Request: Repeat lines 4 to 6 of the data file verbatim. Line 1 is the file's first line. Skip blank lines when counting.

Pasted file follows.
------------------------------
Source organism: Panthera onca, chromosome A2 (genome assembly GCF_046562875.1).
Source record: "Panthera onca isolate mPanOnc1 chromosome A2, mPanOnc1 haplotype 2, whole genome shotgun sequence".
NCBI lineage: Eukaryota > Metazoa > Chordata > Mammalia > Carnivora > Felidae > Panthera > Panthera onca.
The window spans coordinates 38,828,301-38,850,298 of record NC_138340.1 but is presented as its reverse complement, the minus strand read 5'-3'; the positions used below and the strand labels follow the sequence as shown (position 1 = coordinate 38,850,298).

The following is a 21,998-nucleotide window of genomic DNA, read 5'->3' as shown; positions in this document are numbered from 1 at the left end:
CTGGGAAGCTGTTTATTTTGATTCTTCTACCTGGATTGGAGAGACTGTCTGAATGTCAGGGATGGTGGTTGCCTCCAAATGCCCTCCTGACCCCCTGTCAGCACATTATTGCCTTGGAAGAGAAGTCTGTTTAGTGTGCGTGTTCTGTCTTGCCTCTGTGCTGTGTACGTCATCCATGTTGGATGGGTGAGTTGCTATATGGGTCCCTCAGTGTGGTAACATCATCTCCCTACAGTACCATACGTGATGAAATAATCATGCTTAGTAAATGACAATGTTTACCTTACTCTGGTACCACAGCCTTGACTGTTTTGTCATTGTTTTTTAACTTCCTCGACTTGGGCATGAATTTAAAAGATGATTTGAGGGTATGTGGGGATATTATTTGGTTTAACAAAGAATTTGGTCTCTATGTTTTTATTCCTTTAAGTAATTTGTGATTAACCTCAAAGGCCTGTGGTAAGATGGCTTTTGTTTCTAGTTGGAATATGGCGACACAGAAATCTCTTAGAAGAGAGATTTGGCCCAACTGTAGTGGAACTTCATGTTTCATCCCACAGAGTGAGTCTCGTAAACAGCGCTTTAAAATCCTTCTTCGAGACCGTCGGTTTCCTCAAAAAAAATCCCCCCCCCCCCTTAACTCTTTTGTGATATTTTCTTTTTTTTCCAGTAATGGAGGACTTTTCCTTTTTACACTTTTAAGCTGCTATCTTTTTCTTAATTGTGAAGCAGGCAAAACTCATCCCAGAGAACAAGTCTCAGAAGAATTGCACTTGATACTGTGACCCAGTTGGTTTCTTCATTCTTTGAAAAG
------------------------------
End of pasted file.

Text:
The window spans coordinates 38,828,301-38,850,298 of record NC_138340.1 but is presented as its reverse complement, the minus strand read 5'-3'; the positions used below and the strand labels follow the sequence as shown (position 1 = coordinate 38,850,298).

The following is a 21,998-nucleotide window of genomic DNA, read 5'->3' as shown; positions in this document are numbered from 1 at the left end:
CTGGGAAGCTGTTTATTTTGATTCTTCTACCTGGATTGGAGAGACTGTCTGAATGTCAGGGATGGTGGTTGCCTCCAAATGCCCTCCTGACCCCCTGTCAGCACATTATTGCCTTGGAAGAGAAGTCTGTTTAGTGTGCGTGTTCTGTCTTGCCTCTGTGCTGTGTACGTCATCCATGTTGGATGGGTGAGTTGCTATATGGGTCCCTCAGTGTGGTAACATCATCTCCCTACAGTACCATACGTGATGAAATAATCATGCTTAGTAAATGACAATGTTTACCTTACTCTGGTACCACAGCCTTGACTGTTTTGTCATTGTTTTTTAACTTCCTCGACTTGGGCATGAATTTAAAAGATGATTTGAGGGTATGTGGGGATATTATTTGGTTTAACAAAGAATTTGGTCTCTATGTTTTTATTCCTTTAAGTAATTTGTGATTAACCTCAAAGGCCTGTGGTAAGATGGCTTTTGTTTCTAGTTGGAATATGGCGACACAGAAATCTCTTAGAAGAGAGATTTGGCCCAACTGTAGTGGAACTTCATGTTTCATCCCACAGAGTGAGTCTCGTAAACAGCGCTTTAAAATCCTTCTTCGAGACCGTCGGTTTCCTCAAAAAAAATCCCCCCCCCCCCTTAACTCTTTTGTGATATTTTCTTTTTTTTCCAGTAATGGAGGACTTTTCCTTTTTACACTTTTAAGCTGCTATCTTTTTCTTAATTGTGAAGCAGGCAAAACTCATCCCAGAGAACAAGTCTCAGAAGAATTGCACTTGATACTGTGACCCAGTTGGTTTCTTCATTCTTTGAAAAG